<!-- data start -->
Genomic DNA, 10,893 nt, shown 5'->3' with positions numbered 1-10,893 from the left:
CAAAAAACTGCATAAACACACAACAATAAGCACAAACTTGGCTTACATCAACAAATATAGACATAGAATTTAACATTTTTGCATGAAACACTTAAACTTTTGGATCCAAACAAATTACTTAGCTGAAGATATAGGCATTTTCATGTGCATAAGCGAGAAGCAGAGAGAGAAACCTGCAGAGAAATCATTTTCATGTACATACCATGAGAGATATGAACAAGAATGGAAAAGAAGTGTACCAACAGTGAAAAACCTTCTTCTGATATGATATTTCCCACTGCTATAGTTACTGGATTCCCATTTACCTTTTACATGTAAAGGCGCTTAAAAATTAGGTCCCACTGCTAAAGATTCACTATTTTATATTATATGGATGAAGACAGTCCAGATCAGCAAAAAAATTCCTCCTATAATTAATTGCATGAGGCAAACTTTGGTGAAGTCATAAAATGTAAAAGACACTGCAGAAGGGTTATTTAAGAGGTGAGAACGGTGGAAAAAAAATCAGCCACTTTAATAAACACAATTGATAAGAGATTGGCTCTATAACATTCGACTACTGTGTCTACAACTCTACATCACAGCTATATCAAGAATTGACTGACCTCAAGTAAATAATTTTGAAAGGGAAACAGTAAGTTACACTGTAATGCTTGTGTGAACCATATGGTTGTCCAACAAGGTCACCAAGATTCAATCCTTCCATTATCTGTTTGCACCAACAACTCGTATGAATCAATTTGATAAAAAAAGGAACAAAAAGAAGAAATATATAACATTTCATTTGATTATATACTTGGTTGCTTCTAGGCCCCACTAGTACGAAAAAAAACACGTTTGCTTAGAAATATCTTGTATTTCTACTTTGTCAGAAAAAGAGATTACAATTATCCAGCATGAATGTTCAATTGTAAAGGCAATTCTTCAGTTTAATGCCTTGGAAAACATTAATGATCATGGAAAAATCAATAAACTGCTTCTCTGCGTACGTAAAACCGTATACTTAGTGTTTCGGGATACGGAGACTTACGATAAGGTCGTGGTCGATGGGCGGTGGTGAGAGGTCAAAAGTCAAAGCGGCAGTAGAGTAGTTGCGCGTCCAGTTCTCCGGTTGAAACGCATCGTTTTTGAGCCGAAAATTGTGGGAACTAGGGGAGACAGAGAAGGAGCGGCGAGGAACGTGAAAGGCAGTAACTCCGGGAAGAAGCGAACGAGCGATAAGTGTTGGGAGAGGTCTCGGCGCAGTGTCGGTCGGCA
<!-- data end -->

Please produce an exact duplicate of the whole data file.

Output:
Genomic DNA, 10,893 nt, shown 5'->3' with positions numbered 1-10,893 from the left:
CAAAAAACTGCATAAACACACAACAATAAGCACAAACTTGGCTTACATCAACAAATATAGACATAGAATTTAACATTTTTGCATGAAACACTTAAACTTTTGGATCCAAACAAATTACTTAGCTGAAGATATAGGCATTTTCATGTGCATAAGCGAGAAGCAGAGAGAGAAACCTGCAGAGAAATCATTTTCATGTACATACCATGAGAGATATGAACAAGAATGGAAAAGAAGTGTACCAACAGTGAAAAACCTTCTTCTGATATGATATTTCCCACTGCTATAGTTACTGGATTCCCATTTACCTTTTACATGTAAAGGCGCTTAAAAATTAGGTCCCACTGCTAAAGATTCACTATTTTATATTATATGGATGAAGACAGTCCAGATCAGCAAAAAAATTCCTCCTATAATTAATTGCATGAGGCAAACTTTGGTGAAGTCATAAAATGTAAAAGACACTGCAGAAGGGTTATTTAAGAGGTGAGAACGGTGGAAAAAAAATCAGCCACTTTAATAAACACAATTGATAAGAGATTGGCTCTATAACATTCGACTACTGTGTCTACAACTCTACATCACAGCTATATCAAGAATTGACTGACCTCAAGTAAATAATTTTGAAAGGGAAACAGTAAGTTACACTGTAATGCTTGTGTGAACCATATGGTTGTCCAACAAGGTCACCAAGATTCAATCCTTCCATTATCTGTTTGCACCAACAACTCGTATGAATCAATTTGATAAAAAAAGGAACAAAAAGAAGAAATATATAACATTTCATTTGATTATATACTTGGTTGCTTCTAGGCCCCACTAGTACGAAAAAAAACACGTTTGCTTAGAAATATCTTGTATTTCTACTTTGTCAGAAAAAGAGATTACAATTATCCAGCATGAATGTTCAATTGTAAAGGCAATTCTTCAGTTTAATGCCTTGGAAAACATTAATGATCATGGAAAAATCAATAAACTGCTTCTCTGCGTACGTAAAACCGTATACTTAGTGTTTCGGGATACGGAGACTTACGATAAGGTCGTGGTCGATGGGCGGTGGTGAGAGGTCAAAAGTCAAAGCGGCAGTAGAGTAGTTGCGCGTCCAGTTCTCCGGTTGAAACGCATCGTTTTTGAGCCGAAAATTGTGGGAACTAGGGGAGACAGAGAAGGAGCGGCGAGGAACGTGAAAGGCAGTAACTCCGGGAAGAAGCGAACGAGCGATAAGTGTTGGGAGAGGTCTCGGCGCAGTGTCGGTCGGCA